That sounds like a lot of religious stuff, and it is! The first Gaelic book that was not concerned with anything religious was only published in 1741. That was a Gaelic-English Dictionary (H.M.109(1)), obviously the first of its kind. You can also access this Galick and English Vocabulary online.

One of the highlights of the first batch of 50 items in Gaelic is the second ever book printed in Gaelic. It is a translation of John Calvin’s Catechism,(F.7.g.5(2)) and ours is the only known surviving copy!

It is a remarkable fact that none of the 50 books now availble online have any illustrations.

Female bookbinders

Posted December 3, 2012 2:24 pm by Anette Hagan | Permalink

We recently acquired a copy of Thomas a Kempis’s famous devotional work De imitatione Christi (Bdg.s.950), which was printed in Mechelen, Germany, in 1885. The book is of particular interest because of its modelled goatskin binding:

Dec 2012 blog 1

The binding is in the style of the Scottish bookbinder Annie MacDonald (d. 1924), who invented the very technique for modelling leather for bookbindings. The design is traced onto the dampened leather and a small tool called a Dresden is used to carefully press the background and mould the relief design. Undressed goatskin mellows with age from white to the rich amber colour you can see in the image.

Annie MacDonald, who got her inspiration from medieval books, began teaching herself and others in the early 1890s. That group became known as the Edinburgh Arts and Crafts Club.

This binding was almost certainly done by an accomplished pupil of Annie MacDonald’s. A possible clue to her identity is given by an inscription on one of the front endpapers: Kathleen from M.D.M. ‘M.D.M.’ may be Mrs. Douglas Maclagan, one of the Edinburgh women binders.

Find out more about Scottish decorative bookbinding on our website. You can also view a selection of Scottish bindings.

A Scot at Gibraltar

Posted 2:04 pm by Anette Hagan | Permalink

George Augustus Eliott (1717-1790) may not be a very familiar name to many of us, but in the 18th century he was quite a celebrity. Born in Stobs, Roxburghshire, Elliot is best remembered for his leadership of the British garrison of Gibraltar. He arrived there as governor in 1779 and under his leadership the garrison managed to hold firm against the attack by French and Spanish forces until the lifting of the siege in 1783.Dec 2012 blog 2 The celebrated Scottish army officer, Lieutenant General and Governor of Gibraltar George Elliot later became first Baron Heathfield of Gibraltar (1717-1790). 

We recently bought a second edition of a German biography of Elliot. Entitled Elliots Leben (Elliot’slife) (AB.1.212.43), it was written by Johann Nicolaus Carl Buchenroeder. Elliot was still alive when it first appeared. The publication of a German biography of Elliot is a testimony to the role the Hanoverian soldiers played in the epic defence of Britain’s strategic outpost at Gibraltar. The book also has an added historical and geographical description of Gibraltar.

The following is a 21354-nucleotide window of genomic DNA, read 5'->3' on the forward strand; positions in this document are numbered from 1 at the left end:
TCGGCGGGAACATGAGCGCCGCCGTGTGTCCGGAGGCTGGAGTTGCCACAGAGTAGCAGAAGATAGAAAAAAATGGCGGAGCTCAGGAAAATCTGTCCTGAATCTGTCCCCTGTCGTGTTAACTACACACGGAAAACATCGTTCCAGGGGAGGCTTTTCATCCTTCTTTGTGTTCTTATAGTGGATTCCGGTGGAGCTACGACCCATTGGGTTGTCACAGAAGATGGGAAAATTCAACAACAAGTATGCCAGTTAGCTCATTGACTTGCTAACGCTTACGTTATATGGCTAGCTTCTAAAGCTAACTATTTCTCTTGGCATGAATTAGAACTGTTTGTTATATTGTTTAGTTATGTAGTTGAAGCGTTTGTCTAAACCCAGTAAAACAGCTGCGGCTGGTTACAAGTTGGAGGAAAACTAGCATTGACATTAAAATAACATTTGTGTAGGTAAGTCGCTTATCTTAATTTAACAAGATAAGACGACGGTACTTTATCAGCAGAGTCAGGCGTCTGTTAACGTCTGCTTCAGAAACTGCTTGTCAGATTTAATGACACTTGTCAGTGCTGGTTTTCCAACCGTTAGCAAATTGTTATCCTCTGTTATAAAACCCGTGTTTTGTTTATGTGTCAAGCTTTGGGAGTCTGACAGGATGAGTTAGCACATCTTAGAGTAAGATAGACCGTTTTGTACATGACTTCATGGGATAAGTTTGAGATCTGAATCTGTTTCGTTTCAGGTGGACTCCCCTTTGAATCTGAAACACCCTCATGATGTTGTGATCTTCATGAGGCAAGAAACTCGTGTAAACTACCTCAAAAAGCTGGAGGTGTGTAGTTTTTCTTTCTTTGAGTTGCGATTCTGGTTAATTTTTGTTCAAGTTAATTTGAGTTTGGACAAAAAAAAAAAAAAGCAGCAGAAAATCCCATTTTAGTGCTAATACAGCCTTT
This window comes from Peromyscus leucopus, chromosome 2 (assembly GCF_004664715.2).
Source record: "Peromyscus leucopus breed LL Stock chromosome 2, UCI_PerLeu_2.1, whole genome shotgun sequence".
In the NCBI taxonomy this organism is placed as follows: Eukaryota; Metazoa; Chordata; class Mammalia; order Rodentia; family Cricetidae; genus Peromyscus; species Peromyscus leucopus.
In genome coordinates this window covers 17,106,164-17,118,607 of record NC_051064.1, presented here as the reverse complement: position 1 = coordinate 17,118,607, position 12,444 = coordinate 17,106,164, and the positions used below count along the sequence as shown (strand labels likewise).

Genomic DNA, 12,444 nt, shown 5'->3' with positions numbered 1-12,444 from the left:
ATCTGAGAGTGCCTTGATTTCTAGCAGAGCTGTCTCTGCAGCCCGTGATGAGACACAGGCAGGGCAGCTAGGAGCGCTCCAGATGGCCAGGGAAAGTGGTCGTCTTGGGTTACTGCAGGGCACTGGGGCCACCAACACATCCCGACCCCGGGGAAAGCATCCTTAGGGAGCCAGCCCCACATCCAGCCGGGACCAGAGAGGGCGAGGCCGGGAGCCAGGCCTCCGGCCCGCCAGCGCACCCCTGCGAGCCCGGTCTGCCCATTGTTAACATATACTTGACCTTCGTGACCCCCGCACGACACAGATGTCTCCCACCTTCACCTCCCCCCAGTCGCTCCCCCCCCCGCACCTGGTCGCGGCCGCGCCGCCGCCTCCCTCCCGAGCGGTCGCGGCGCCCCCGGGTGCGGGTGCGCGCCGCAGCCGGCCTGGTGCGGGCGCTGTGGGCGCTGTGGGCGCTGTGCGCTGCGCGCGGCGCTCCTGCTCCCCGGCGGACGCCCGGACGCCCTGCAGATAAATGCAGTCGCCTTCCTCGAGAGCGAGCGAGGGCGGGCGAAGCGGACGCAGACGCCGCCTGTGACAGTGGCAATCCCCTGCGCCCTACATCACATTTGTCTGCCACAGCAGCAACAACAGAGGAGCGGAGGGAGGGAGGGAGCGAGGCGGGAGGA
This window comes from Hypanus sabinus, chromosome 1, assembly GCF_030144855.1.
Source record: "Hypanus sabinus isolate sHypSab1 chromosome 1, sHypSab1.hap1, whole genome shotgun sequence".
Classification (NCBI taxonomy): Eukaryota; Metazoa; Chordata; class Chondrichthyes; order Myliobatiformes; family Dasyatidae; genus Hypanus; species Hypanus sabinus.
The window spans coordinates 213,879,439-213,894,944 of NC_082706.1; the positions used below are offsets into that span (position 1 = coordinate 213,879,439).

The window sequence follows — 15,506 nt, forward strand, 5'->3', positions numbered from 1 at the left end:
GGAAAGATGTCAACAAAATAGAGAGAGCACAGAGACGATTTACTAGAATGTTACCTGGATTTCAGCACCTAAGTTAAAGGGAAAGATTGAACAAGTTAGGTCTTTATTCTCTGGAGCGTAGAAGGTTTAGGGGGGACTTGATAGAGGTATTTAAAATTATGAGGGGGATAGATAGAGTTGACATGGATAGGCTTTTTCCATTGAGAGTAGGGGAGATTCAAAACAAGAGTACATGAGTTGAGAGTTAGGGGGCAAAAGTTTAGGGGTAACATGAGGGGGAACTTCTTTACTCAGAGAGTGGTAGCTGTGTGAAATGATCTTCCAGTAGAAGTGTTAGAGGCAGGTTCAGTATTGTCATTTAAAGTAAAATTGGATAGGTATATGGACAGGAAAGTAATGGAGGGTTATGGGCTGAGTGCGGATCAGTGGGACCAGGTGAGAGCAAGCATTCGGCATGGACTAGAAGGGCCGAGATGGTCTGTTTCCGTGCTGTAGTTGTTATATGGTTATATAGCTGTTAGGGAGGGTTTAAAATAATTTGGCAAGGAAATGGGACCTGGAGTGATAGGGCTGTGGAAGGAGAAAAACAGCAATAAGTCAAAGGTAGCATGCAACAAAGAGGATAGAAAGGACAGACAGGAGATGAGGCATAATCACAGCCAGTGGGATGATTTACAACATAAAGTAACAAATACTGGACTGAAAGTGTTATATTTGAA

Find out more about George Elliot in the Oxford Dictionary of National Biography (accessible through NLS Licensed Digital Collections).

A seriously old book

Posted 12:35 pm by Anette Hagan | Permalink

We have recently bought an incunable. Incunabulum is Latin for “things in the cradle”, and the term means an item that was printed before 1501, i.e. during the infancy of printing with movable type.

A book’s title page as we know it, with title, subtitle, author’s name, publisher’s name, and date and place of publication, was only fully developed by 1500. Before that, the author’s name and the title of the book usually appeared in the heading of the first page and then the printer launched straight into the text. This is also the case with our new acquisition: Dec 2012 blog 3

We don’t often buy incunables because there are no Scottish ones: printing in Scotland did not start until 1508. The reason why we purchased this one has to do with its topic. The book is by the Roman historian Tacitus (AD 56-117) and it contains the first printing of his biography of Agricola. Agricola was Tacitus’ father-in-law, and, more importantly, the Roman general and governor of Britain who extended Roman occupation northwards into Scotland. So, in this incunable we find the first substantial historical account of events in what is now Scotland! It also gives the first published account of a battle on Scottish soil: the Battle of Mons Graupius.  There is even a mention of the “objectionable climate with its frequent rains and mists”!

This incunable was printed in Milan in 1487. The text was edited by the famous Italian Renaissance scholar Francesco Dal Pozzo (Franciscus Puteolanus) (d. 1490), a professor of rhetoric and poetry at the University of Bologna.

Robert Burns in America

Posted November 29, 2012 12:51 pm by Anette Hagan | Permalink

The Library has acquired a collection of individual issues of the PennsylvaniaBurns portrait Packet and Daily Advertiser newspaper from 1787 through to 1788, which probably contain the first examples of Robert Burns’s work in print in the USA! Each issue prints a poem or song by Burns to give American readers a taster of his poetry. This happenend before the first American edition Burns’s Poems chiefly in the Scottish dialect was published in July 1788.